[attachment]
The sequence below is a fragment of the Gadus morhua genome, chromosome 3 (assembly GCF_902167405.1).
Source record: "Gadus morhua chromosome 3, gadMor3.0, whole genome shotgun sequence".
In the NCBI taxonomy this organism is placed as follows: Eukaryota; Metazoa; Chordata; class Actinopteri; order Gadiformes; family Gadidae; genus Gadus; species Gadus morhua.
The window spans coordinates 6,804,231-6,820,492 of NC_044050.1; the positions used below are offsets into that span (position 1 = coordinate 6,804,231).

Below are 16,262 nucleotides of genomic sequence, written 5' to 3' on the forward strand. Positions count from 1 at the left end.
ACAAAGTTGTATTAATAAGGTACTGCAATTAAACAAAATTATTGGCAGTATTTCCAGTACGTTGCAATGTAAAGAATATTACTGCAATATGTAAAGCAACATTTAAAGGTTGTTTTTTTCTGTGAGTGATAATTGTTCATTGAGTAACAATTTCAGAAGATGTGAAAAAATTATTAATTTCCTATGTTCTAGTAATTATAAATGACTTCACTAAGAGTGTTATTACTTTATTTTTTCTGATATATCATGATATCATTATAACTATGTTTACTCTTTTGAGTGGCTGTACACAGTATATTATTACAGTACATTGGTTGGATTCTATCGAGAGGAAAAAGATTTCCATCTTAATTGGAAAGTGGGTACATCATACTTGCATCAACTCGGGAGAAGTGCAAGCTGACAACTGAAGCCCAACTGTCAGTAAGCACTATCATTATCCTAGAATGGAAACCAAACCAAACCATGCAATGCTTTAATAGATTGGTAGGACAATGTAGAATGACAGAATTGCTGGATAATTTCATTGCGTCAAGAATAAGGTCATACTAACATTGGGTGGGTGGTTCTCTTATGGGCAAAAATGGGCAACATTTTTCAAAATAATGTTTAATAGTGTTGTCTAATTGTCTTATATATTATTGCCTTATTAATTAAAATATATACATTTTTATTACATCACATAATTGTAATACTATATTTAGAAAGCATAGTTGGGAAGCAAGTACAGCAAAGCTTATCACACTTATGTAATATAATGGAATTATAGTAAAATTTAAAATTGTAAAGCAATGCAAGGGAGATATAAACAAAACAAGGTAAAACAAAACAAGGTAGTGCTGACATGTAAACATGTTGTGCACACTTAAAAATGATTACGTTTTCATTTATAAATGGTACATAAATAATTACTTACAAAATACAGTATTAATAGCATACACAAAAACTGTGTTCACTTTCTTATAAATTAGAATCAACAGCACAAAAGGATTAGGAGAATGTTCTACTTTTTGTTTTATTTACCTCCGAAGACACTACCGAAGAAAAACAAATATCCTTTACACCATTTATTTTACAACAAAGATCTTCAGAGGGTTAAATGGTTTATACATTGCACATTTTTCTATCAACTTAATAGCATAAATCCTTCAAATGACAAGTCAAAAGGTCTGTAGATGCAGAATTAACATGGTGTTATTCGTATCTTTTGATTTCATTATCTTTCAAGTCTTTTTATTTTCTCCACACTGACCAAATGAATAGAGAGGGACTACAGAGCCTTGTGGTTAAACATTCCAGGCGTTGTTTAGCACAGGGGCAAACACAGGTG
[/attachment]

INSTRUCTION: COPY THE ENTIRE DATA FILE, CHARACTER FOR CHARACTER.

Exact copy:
The sequence below is a fragment of the Gadus morhua genome, chromosome 3 (assembly GCF_902167405.1).
Source record: "Gadus morhua chromosome 3, gadMor3.0, whole genome shotgun sequence".
In the NCBI taxonomy this organism is placed as follows: Eukaryota; Metazoa; Chordata; class Actinopteri; order Gadiformes; family Gadidae; genus Gadus; species Gadus morhua.
The window spans coordinates 6,804,231-6,820,492 of NC_044050.1; the positions used below are offsets into that span (position 1 = coordinate 6,804,231).

Below are 16,262 nucleotides of genomic sequence, written 5' to 3' on the forward strand. Positions count from 1 at the left end.
ACAAAGTTGTATTAATAAGGTACTGCAATTAAACAAAATTATTGGCAGTATTTCCAGTACGTTGCAATGTAAAGAATATTACTGCAATATGTAAAGCAACATTTAAAGGTTGTTTTTTTCTGTGAGTGATAATTGTTCATTGAGTAACAATTTCAGAAGATGTGAAAAAATTATTAATTTCCTATGTTCTAGTAATTATAAATGACTTCACTAAGAGTGTTATTACTTTATTTTTTCTGATATATCATGATATCATTATAACTATGTTTACTCTTTTGAGTGGCTGTACACAGTATATTATTACAGTACATTGGTTGGATTCTATCGAGAGGAAAAAGATTTCCATCTTAATTGGAAAGTGGGTACATCATACTTGCATCAACTCGGGAGAAGTGCAAGCTGACAACTGAAGCCCAACTGTCAGTAAGCACTATCATTATCCTAGAATGGAAACCAAACCAAACCATGCAATGCTTTAATAGATTGGTAGGACAATGTAGAATGACAGAATTGCTGGATAATTTCATTGCGTCAAGAATAAGGTCATACTAACATTGGGTGGGTGGTTCTCTTATGGGCAAAAATGGGCAACATTTTTCAAAATAATGTTTAATAGTGTTGTCTAATTGTCTTATATATTATTGCCTTATTAATTAAAATATATACATTTTTATTACATCACATAATTGTAATACTATATTTAGAAAGCATAGTTGGGAAGCAAGTACAGCAAAGCTTATCACACTTATGTAATATAATGGAATTATAGTAAAATTTAAAATTGTAAAGCAATGCAAGGGAGATATAAACAAAACAAGGTAAAACAAAACAAGGTAGTGCTGACATGTAAACATGTTGTGCACACTTAAAAATGATTACGTTTTCATTTATAAATGGTACATAAATAATTACTTACAAAATACAGTATTAATAGCATACACAAAAACTGTGTTCACTTTCTTATAAATTAGAATCAACAGCACAAAAGGATTAGGAGAATGTTCTACTTTTTGTTTTATTTACCTCCGAAGACACTACCGAAGAAAAACAAATATCCTTTACACCATTTATTTTACAACAAAGATCTTCAGAGGGTTAAATGGTTTATACATTGCACATTTTTCTATCAACTTAATAGCATAAATCCTTCAAATGACAAGTCAAAAGGTCTGTAGATGCAGAATTAACATGGTGTTATTCGTATCTTTTGATTTCATTATCTTTCAAGTCTTTTTATTTTCTCCACACTGACCAAATGAATAGAGAGGGACTACAGAGCCTTGTGGTTAAACATTCCAGGCGTTGTTTAGCACAGGGGCAAACACAGGTG